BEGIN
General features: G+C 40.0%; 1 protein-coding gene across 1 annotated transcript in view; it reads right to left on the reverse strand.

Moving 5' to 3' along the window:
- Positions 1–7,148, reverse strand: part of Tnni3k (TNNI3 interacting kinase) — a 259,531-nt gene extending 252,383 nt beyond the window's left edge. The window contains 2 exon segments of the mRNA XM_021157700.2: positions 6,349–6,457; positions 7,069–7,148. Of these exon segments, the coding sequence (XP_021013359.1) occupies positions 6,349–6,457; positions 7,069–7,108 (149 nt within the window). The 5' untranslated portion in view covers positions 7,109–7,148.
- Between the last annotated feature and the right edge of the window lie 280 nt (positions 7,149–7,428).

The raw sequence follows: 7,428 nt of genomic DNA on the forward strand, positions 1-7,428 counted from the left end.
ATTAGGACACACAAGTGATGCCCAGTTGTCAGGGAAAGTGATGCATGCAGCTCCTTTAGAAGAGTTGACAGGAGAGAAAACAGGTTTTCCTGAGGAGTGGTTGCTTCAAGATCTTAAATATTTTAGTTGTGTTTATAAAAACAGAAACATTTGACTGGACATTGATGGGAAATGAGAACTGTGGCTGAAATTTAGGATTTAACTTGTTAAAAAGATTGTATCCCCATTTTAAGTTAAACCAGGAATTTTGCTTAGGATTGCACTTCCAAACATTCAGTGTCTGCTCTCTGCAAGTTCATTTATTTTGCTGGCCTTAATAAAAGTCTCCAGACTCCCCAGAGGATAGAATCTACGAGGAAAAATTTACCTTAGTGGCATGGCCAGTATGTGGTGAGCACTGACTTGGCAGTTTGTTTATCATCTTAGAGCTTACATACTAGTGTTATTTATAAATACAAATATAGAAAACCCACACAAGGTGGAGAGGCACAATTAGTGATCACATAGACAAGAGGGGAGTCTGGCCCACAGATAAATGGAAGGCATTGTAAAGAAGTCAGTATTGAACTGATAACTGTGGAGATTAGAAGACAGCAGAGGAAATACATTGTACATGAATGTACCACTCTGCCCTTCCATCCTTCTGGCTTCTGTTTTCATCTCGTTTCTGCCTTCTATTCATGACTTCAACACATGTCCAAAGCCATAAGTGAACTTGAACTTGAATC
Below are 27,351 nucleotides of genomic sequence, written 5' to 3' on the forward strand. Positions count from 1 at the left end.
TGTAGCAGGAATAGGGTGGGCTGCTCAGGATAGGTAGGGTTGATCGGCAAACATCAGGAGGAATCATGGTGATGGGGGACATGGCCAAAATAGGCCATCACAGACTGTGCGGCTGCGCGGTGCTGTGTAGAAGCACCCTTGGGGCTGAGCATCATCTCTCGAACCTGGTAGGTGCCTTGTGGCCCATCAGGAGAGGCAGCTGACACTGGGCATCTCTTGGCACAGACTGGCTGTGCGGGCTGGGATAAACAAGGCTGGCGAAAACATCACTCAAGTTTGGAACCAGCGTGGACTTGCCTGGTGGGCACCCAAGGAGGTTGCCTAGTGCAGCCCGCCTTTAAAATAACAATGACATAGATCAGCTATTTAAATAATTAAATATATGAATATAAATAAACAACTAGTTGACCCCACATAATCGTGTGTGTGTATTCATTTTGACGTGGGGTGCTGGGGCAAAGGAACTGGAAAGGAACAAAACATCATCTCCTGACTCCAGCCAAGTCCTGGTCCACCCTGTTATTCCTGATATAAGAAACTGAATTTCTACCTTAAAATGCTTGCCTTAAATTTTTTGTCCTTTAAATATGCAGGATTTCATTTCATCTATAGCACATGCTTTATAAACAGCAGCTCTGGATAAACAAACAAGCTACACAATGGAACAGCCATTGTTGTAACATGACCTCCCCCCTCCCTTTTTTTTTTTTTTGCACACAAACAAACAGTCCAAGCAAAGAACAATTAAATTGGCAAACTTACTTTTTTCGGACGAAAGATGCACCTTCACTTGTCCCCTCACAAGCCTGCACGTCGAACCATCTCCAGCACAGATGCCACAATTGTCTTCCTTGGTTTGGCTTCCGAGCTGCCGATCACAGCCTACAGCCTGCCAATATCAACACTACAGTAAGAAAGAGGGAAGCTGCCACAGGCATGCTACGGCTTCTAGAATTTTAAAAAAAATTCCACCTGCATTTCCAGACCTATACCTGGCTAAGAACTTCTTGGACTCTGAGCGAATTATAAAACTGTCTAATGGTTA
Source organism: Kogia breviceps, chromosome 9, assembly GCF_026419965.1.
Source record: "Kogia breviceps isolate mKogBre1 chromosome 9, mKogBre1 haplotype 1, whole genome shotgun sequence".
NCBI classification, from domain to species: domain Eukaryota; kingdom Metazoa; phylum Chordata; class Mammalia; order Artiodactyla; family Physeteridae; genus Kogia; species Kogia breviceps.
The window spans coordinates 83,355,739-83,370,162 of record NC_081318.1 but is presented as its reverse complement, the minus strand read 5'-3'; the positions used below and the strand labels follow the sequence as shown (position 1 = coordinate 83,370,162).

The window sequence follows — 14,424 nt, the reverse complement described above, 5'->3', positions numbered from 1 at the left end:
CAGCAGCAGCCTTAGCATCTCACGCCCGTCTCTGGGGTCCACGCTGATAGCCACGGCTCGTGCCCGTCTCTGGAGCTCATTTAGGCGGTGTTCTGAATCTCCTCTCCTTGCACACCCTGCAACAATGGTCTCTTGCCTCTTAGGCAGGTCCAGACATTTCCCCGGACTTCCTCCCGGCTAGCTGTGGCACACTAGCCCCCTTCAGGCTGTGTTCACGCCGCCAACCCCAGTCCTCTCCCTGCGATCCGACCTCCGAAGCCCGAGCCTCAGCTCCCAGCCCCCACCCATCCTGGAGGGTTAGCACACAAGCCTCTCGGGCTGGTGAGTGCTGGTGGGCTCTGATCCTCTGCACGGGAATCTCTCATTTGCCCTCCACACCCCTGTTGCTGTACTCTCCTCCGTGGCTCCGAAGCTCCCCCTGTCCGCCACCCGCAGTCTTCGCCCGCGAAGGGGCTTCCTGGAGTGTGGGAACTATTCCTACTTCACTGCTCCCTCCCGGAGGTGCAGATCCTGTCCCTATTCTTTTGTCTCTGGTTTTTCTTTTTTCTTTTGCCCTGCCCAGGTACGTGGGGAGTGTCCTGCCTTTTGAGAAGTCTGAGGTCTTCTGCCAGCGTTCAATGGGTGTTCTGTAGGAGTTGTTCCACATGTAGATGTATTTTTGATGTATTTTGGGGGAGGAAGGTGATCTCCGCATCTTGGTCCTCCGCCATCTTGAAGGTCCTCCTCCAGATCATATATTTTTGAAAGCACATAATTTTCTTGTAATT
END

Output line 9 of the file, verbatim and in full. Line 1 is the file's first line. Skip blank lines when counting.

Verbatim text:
Source organism: Kogia breviceps, chromosome 9, assembly GCF_026419965.1.